Travelers flying with SAS can now voluntarily choose to buy biofuel and so help reduce climate-affecting CO2 emissions by up to 80 percent. The new non-profit service aims to pioneer a large-scale and competitive market for biofuel within aviation, in line with SAS’ sustainability strategy.

SAS is now launching a new ancillary product that gives travelers the option to reduce their climate impact. This means that travelers can purchase biofuel when booking a ticket, or at any time before departure.

Biofuel, which reduces climate-affecting CO2 emissions by up to 80 percent compared to conventional jet fuel, is a key enabler to make flying more sustainable and reach SAS’ target to reduce CO2 emissions by 25 percent by 2030. SAS is pushing for large-scale production of advanced biofuel in Scandinavia. The volumes being produced today are not enough and the price is 3-4 times higher than for conventional jet fuel.

SAS makes no profit on the contribution from travelers and it will be added to the biofuels already purchased by SAS.

Facts about SAS and Sustainable Aviation Fuel (biofuel)

SAS only uses biofuel made from sources not affecting the availability of crops used in food production, access to potable water, biodiversity, and that use as small an area of land as possible.
Biofuel is delivered to SAS at the hubs in Stockholm, Oslo and Copenhagen, or at a suitable airport as close as possible to the production facility. Legislation allows for up to 50 percent of biofuel to be used per flight. All SAS aircrafts are certified to be able to mix 50/50 fossil jet fuel and biofuel.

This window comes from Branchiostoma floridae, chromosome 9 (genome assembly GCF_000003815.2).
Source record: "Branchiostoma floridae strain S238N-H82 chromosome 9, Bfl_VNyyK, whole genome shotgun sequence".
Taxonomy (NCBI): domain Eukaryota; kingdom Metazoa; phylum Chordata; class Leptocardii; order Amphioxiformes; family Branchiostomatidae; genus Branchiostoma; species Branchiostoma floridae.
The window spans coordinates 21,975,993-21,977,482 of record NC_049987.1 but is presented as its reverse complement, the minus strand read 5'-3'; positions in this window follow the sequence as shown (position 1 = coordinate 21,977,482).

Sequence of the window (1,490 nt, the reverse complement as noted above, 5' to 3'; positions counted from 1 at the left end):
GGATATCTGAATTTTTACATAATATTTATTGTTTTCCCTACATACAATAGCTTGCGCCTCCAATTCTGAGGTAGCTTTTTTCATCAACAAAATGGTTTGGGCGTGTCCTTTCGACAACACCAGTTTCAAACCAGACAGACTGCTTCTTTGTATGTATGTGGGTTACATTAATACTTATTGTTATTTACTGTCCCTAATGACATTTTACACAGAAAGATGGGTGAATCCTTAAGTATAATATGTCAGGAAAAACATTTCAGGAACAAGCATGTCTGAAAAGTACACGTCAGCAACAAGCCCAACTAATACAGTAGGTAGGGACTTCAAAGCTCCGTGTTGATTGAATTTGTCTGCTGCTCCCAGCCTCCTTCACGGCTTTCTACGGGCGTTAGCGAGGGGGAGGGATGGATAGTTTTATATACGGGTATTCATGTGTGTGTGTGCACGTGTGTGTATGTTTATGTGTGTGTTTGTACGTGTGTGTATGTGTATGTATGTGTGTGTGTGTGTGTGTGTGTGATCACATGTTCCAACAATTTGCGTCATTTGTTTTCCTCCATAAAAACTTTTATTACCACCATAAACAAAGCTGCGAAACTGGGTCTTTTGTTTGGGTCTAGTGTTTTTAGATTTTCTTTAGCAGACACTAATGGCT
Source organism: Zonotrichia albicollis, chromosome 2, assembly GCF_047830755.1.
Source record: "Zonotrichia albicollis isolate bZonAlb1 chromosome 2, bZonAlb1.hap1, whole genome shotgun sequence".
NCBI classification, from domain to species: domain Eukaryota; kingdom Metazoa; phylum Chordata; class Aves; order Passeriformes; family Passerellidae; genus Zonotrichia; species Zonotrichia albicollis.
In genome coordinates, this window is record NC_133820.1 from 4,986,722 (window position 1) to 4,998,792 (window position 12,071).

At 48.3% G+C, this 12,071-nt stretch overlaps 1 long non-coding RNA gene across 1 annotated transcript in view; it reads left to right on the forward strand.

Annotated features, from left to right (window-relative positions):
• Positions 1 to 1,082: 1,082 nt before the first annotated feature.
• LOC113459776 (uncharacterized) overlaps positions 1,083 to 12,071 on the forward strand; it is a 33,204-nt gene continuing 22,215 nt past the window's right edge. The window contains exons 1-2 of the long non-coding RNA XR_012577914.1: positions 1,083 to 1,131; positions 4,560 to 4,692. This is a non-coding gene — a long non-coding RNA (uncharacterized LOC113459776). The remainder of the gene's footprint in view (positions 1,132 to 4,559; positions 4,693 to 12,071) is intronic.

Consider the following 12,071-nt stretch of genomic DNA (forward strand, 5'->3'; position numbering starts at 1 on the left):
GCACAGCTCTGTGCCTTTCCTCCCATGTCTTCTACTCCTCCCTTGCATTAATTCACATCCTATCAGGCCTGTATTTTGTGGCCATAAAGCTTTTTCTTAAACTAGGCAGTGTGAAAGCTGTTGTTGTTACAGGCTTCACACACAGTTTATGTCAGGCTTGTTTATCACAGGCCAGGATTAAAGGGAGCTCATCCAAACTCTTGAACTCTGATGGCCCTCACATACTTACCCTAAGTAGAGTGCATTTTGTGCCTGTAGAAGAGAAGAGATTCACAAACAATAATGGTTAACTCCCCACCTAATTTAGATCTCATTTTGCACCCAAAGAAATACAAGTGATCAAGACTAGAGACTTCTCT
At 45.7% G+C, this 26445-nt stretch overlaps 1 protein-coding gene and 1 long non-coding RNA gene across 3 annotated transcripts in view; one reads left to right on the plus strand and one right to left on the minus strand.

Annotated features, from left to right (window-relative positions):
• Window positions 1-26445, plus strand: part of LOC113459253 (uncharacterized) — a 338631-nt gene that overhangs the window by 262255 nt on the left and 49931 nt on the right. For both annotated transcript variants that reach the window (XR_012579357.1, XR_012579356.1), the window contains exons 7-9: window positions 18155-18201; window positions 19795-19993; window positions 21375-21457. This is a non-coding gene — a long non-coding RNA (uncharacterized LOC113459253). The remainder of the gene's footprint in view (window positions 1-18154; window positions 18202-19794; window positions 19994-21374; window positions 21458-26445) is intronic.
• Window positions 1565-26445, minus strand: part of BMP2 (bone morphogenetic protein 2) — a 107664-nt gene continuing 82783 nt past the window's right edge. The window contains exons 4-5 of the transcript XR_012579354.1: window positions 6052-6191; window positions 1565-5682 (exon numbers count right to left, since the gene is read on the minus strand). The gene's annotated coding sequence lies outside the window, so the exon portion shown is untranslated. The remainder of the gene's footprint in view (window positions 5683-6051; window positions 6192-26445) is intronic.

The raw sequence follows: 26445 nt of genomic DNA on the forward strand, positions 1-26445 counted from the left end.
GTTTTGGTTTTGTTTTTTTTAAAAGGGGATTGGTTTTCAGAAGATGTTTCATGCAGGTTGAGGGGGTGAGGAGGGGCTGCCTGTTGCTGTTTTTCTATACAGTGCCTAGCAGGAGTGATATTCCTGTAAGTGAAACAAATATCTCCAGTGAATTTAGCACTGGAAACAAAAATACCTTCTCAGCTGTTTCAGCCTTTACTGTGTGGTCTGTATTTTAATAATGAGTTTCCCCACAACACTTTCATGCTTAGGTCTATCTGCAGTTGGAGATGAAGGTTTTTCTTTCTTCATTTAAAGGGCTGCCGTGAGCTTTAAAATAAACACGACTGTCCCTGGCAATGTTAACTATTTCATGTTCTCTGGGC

SAS continuously collaborates with various stakeholders to promote, commercialize and implement biofuels. In 2018, SAS and Preem signed an agreement to jointly ensure the large-scale production of biofuel.

This is how the new service works

SAS has created a model where travelers can purchase biofuel corresponding to 20-minute blocks of flight time for one passenger. On a 60-minute flight, one 20-minute block of biofuel will correspond to a third of the average fuel consumption per passenger, based on an average flight. For example, to buy extra biofuel for a ticket on a 60-minute flight, a traveler would have to purchase three blocks to cover the full flight time.

Travelers can buy biofuel when booking flight tickets, or at any other time before departure under ‘My bookings’. The amount of biofuel will not necessarily be used on the actual flight the traveler has bought a ticket for, but it will be used to replace fossil jet fuel to the equivalent amount in SAS’ operations.

Currently (Sept 2019), prices are set at 10 USD/ 10 EUR per block of biofuel.

Delta invests $2 million for study of potential facility to produce biofuel from forest floor debris

Delta Air Lines has made this announcement:

As part of its ongoing commitment to sustainability, Delta Air Lines is investing $2 million to partner with Northwest Advanced Bio-fuels, LLC for the feasibility study of a biofuel production facility to produce sustainable aviation fuel and other biofuel products.